Month: October, 2010

Ross Evertson

Ross Evertson is an artist and designer from Toronto. One of his projects, Connection, reminds me of Richard Renaldi’s Touching Strangers that I posted a couple months ago. While Renaldi’s questions how we understand our physical relationship to another stranger, Evertson’s focuses on the romantic belief that there’s an intrinsic bond between the artist + subject. In each image, he holds the hand of the individual while he takes their photo, “literalizing the fabled connection.” I love that Evertson’s physical involvement is not always clear in the photo.







Robert Festino

Bon Appétit magazine spreads from art director/designer Robert Festino—amazing styling, photography, and design.








via design work life

Felt & Wire

Felt & Wire Shop is a curated marketplace of designer papergoods. Whether you’re looking for a unique gift or elegant note cards, you’ll find everything from beautifully crafted letterpress cards and thank you notes to engraved social stationery. There’s also unique holiday gift wrap, handmade journals, and sketch books. Felt & Wire Shop is also a great source for limited edition posters, prints and artists books that you won’t find anywhere else.

The Felt & Wire collective is made up of designers, printers, bookbinders, and artists.

There is truly some gorgeous stuff here. Way more than I could pick to post—so go take a look.

Lunalux; Minneapolis, MN

IN HAUS Press; San Francisco, CA

Praxium Press; Atlanta, GA

Chewing the Cud; San Francisco, CA

One Fine Dae; Seattle, WA

Star Shaped Press; Chicago, IL


Constellation & Co.; Seattle, WA

AdamsMorioka; Beverly Hills, CA and New York, NY

Paper Jam Press; Brooklyn, NY

Neil Kellerhouse

LA designer + photographer Neil Kellerhouse was brought to my attention by this (very) recent post from GraphicHug and I can’t help but post it again here, because holy molez. Be-a-utiful. As they mentioned over there, it’s likely that you’ve seen at least one thing from him as he’s gotten a lot of high-profile work. I was at a book reading the other day (for Sara Marcus’ new book Girls to the Front—looks/sounds great, ps) and while standing in line at her table saw the book cover for The Informant.


My reaction was, “oh thank goodness! I hate when the movie comes out, and they replace the book cover with the silly movie poster that has the giant photo of the actor/actress. This is nice. You can hardly even tell it’s Matt Damon.” Well. That was the movie poster they used—the movie poster that Kellerhouse did—and still. It’s great. (that image above is [perhaps obviously] not the book cover I saw, but the movie poster from Kellerhouse’s portfolio) Here’s some more of his work… but really. Go look at all of it.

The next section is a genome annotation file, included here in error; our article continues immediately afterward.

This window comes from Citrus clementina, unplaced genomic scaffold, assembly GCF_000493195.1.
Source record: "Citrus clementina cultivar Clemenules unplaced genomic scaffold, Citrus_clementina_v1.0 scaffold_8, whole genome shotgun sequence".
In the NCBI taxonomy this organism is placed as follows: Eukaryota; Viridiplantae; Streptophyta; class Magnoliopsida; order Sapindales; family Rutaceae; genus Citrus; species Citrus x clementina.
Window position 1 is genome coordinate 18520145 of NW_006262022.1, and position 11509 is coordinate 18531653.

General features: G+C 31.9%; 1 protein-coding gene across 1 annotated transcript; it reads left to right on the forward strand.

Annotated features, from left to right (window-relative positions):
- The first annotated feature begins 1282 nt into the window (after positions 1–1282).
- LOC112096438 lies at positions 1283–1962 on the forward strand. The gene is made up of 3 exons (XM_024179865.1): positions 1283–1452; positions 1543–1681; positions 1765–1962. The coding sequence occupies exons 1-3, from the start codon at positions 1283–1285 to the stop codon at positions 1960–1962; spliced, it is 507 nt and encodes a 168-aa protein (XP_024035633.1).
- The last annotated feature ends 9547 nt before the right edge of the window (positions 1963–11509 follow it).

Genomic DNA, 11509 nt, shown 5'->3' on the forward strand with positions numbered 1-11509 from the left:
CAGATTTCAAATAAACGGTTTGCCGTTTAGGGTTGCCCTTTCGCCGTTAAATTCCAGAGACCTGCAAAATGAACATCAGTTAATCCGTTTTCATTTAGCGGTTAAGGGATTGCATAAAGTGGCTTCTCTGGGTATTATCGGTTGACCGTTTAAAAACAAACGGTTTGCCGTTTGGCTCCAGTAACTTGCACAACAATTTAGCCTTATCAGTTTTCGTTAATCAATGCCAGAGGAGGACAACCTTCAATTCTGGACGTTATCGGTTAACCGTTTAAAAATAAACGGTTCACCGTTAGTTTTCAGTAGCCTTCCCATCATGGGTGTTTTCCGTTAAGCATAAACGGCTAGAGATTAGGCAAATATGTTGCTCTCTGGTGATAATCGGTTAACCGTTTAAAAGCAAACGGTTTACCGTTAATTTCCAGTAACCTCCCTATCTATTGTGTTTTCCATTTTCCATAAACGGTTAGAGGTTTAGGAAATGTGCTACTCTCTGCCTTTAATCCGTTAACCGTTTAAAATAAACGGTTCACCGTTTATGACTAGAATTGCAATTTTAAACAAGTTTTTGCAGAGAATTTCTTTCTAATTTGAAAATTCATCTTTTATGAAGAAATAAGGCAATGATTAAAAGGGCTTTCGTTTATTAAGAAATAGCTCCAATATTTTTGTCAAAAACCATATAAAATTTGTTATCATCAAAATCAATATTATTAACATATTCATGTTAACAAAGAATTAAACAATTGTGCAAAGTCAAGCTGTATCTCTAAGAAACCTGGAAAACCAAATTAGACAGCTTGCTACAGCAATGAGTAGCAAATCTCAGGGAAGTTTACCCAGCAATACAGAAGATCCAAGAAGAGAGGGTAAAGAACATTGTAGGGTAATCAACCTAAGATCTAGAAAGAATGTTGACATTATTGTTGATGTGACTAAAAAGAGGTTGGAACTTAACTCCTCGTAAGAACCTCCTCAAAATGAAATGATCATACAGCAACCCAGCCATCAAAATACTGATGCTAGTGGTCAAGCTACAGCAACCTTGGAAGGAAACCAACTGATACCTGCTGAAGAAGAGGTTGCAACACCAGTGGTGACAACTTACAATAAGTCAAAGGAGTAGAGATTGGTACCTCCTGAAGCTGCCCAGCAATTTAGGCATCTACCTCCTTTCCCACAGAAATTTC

Sharon Montrose


Sharon Montrose runs The Animal Print Shop online featuring some gorgeous photos. And to keep the talent flowing, her website was designed and programmed by the three-person design studio Also, and her logo was hand-lettered by Leigh Wells.

Here’s a sampling of her photos:

Baboon Profile







The Designer as Producer

I was just rereading Ellen Lupton’s short article, “The Designer as Producer,” last night. It was first published in Steven Heller’s 1998 book, The Education of a Graphic Designer, and while the designer-as-author discussion was pretty hot in the 90s, I find it to still be more than relevant a decade later. (Gosh, was 1998 really that long ago?) In this piece, Lupton takes a cue from Walter Benjamin’s 1934 writing “The Author as Producer” and expands it to what that might mean for designers and design educators. Here’s a little passage:

When Benjamin called for authors to become producers, he did not mean for them to become factory workers alienated from the form and purpose of the manufactured thing. The challenge for educators today is to help designers become the masters, not the slaves, of technology. There exist opportunities to seize control–intellectually and economically–of the means of production, and to share that control with the reading public, empowering them to become producers as well as consumers of meaning. As Benjamin phrased it in 1934, the goal is to turn “readers or spectators into collaborators” (233). His words resonate in current educational models, which encourage students to view the reader as a participant in the construction of meaning.

How can schools help students along such a path at this critical juncture in our history?

*Language is a raw material.* Enhance students’ verbal literacy, giving them the confidence to work with and as editors, without forcing them to become writers.

*Theory is a practice.* Foster literacy by integrating the humanities into the studio. Infuse the act of making with the act of thinking.

*Writing is a tool.* Casual writing experiences encourage students to use writing as a device for “prototyping,” to be employed alongside sketching, diagramming, and other forms of conceptualization.

*Technology is physical.* Whether the product of our work is printed on paper or emitted from a screen, designers deal with the human, material response to information.

*The medium is on the menu.* Familiarize students with the many ways that information and ideas are disseminated in contemporary life. Give them the tools to find their rightful place in the food chain.

Doug Wilson & Linotype

Linotype: The Film is a documentary about Ottmar Mergenthaler’s amazing Linotype typesetting machine and the people who own and love these machines today.

From Doug Wilson (who you should check out because he has oodles of great stuff besides this).